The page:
Relay van fills a hole in Saturn's lineup

September 10, 2004|by MALCOLM GUNN/Wheelbase Communications

Is it a sport-utility vehicle that wants to be a minivan, or a minivan that just wants to look a little more rugged?

When it comes to the new 2005 Saturn Relay, you could easily build a case for both, but since this seven-passenger people-mover shares its architecture with the rebranded '05 Chevrolet Uplander, Buick Terazza and Pontiac Montana SV6 minivans, we'll settle on the latter.

Perhaps, however, we should be a little more focused on the fact that until now there hasn't actually been a Saturn minivan to brag about, which begs the question: what's up with that?

The Relay obviously fills a sizeable void in a lineup that currently includes the Ion compact, the larger L-Series and the Vue sport-utility vehicle. Saturn could have just as easily continued without a minivan, but the company saw an opening for the Relay and went for it.


An opening? According to Saturn, 50 percent of minivan buyers are first-timers to the category, and of those, 40 percent wind up buying import-based models. This is where company executives think the Relay will set up shop, and the term "sport van" will be the advertising tag that the General Motors division hopes will do the trick.

You'll have to be the judge as to whether the "sporty" handle truly fits, but the Relay's most noticeable feature is its prominent, broad-shouldered front end that has "I want to be a sport-ute" written all over it. The bumper is also prominently displayed, just like a typical off-roader, and the driving lights are perched high as if to avoid being submerged while fording rivers or smashed to bits by jutting tree stumps.

Of course, Relay owners will mostly contend with potholes, curbs and careless parking-lot door flingers (unlike other Saturns, the Relay does not have ding-resistant polymer body panels), but the effect is attractive, in a tough-truck-meets-urban-commuter sort of way.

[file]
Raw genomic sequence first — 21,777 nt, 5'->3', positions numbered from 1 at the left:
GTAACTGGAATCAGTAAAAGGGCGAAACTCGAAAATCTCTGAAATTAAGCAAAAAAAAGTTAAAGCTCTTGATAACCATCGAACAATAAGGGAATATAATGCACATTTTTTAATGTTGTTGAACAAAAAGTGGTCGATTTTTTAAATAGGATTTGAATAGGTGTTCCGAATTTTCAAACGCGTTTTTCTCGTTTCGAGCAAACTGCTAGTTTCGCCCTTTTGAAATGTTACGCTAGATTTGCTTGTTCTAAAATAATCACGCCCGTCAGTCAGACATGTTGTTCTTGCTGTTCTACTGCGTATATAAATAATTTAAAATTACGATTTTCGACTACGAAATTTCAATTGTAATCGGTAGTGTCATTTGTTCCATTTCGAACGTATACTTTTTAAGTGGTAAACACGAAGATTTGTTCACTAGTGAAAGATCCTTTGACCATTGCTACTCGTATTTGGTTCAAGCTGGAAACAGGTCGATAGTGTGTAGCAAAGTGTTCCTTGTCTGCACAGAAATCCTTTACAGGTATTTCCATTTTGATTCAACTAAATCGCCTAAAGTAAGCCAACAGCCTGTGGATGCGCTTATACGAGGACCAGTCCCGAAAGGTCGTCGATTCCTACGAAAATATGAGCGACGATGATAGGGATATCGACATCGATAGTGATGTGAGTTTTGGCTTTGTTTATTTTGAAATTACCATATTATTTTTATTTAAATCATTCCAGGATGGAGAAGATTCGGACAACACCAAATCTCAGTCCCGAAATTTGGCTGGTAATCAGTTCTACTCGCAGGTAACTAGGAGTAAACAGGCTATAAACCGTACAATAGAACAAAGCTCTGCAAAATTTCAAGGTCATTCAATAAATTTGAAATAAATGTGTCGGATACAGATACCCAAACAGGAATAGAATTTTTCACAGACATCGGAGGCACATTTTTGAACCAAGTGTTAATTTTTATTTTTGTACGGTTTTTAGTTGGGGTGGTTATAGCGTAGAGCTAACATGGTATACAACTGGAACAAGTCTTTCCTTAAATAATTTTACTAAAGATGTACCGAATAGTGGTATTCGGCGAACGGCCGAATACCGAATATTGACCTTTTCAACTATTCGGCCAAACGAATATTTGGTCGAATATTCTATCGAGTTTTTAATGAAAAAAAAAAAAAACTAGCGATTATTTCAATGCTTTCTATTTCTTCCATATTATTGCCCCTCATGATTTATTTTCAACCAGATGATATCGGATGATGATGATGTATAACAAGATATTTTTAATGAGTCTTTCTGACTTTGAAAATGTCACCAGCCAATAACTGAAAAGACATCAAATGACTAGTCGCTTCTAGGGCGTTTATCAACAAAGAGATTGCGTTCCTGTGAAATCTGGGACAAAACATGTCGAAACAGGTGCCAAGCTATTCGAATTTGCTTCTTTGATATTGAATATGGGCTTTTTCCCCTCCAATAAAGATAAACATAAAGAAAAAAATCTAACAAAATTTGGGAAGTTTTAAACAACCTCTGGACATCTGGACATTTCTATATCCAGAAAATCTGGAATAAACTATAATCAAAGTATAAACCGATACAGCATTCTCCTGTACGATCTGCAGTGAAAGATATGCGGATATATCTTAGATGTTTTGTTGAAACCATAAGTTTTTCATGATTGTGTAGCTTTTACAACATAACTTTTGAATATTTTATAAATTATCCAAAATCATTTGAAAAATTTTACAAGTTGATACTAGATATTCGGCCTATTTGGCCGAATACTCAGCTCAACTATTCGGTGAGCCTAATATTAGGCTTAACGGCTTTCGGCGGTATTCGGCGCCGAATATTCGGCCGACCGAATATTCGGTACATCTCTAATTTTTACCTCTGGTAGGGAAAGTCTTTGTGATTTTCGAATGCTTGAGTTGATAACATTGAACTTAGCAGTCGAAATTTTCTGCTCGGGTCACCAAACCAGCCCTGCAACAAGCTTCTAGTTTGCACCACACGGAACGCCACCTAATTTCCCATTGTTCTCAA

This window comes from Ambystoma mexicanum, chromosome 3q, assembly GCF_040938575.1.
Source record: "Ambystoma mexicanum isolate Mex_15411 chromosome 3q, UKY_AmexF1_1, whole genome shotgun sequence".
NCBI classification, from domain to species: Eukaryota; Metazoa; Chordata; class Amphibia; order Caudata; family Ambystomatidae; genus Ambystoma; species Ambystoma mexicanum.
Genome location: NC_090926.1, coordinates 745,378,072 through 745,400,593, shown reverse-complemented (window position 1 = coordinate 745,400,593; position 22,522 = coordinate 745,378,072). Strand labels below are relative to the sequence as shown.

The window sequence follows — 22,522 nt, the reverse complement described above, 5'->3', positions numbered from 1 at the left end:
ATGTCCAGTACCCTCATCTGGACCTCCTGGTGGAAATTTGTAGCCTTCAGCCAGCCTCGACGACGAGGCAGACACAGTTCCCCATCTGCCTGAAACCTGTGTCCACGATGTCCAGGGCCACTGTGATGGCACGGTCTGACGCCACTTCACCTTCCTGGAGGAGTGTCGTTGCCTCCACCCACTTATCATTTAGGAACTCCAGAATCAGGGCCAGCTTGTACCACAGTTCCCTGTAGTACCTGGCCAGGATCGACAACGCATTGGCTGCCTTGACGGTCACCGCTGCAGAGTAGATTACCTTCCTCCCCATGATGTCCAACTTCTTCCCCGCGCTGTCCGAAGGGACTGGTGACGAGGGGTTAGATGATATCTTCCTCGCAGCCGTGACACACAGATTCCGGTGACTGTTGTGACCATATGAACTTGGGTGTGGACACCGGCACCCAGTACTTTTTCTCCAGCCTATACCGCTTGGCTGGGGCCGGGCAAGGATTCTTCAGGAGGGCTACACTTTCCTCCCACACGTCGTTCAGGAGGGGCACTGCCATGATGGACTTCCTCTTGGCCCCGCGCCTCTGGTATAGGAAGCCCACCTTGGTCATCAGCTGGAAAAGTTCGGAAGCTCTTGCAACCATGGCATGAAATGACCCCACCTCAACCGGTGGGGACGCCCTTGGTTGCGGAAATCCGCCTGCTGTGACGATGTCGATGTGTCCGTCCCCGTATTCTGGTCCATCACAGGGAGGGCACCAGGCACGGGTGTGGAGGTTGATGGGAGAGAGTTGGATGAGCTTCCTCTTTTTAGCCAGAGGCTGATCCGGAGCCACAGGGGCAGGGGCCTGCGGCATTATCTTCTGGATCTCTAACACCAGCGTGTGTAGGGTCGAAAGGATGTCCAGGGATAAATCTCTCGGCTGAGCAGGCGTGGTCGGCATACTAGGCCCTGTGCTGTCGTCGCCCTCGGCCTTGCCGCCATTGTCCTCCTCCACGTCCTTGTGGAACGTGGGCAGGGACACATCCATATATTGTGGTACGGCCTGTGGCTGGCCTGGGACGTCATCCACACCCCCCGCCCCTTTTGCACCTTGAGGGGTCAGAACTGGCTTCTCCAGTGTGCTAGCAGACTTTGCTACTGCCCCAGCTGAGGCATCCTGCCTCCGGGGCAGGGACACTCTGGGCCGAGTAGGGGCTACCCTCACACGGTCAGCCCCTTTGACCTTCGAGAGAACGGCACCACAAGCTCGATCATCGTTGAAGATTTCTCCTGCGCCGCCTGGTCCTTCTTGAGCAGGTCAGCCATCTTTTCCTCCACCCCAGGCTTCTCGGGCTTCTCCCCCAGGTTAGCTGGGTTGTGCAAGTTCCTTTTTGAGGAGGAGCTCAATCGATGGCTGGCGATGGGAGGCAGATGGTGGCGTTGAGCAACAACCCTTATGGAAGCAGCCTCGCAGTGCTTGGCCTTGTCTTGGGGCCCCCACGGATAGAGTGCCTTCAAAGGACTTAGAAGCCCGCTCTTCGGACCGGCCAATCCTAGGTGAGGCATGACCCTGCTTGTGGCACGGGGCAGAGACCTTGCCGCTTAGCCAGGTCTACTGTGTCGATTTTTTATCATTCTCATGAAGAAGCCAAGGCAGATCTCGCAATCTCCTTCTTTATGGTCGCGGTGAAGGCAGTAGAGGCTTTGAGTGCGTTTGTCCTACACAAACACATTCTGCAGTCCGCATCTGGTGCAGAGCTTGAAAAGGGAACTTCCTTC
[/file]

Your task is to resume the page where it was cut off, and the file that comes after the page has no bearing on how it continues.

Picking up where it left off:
The designers have also pushed the Relay's wheels outward and fitted them with 17-inch rubber in an effort to capture a "planted" stance that's typical of most sport-utility vehicles.

Once inside, a more traditional minivan theme is apparent, with three rows of seats and plenty of leg room for all passengers. That's because the Relay is about four inches longer than GM's outgoing extended-length minivans. Both the second and third row fold above the floor to create a flat load surface. They can also be removed to max out the cargo space.

Saturn's stylists have thankfully avoided loading up the dash and center control stack with a confusing array of button-and-knob tinsel. Vital controls, dials and switches are intuitive and logically positioned.

Another point in the Relay's favor is the availability of all-wheel drive. DaimlerChrysler has abandoned this feature on its 2005 Chrysler Town & Country and Dodge Caravan models leaving the Toyota Sienna as the only other minivan to provide it. Of course, the other new GM minivans will most likely offer it in one way, shape or form.

Anti-lock brakes are standard, while stability control - an anti-skid system for front-wheel-drive models that has never been offered on any GM minivan - will be optional.

Keeping the Relay (as well as all of GM's new crop of minivans) on the go is a 3.5-liter V-6 engine that develops 200 horsepower and an estimated 220 lb.-ft. of torque. That's 15 more horses and about 10 more lb.-ft.of torque than outgoing 3.4-liter motor provides. A four-speed automatic transmission completes the powertrain.

The Relay will arrive in two basic trim levels with plenty of standard equipment plus a lengthy option list. One of the more useful dealer-installed items is a remote control-operated second-row seat that pivots sideways while extending outside the vehicle. This allows, for example, easier transfer of a passenger to a wheelchair.

The Relay, along with the rest of GM's new vans, don't break dramatic new ground in terms of style or content, but their bolder profiles and mechanical content should give them a fighting chance in the ongoing minivan battles as well as a kick-start for increased Saturn sales.

© 2004, Wheelbase Communications

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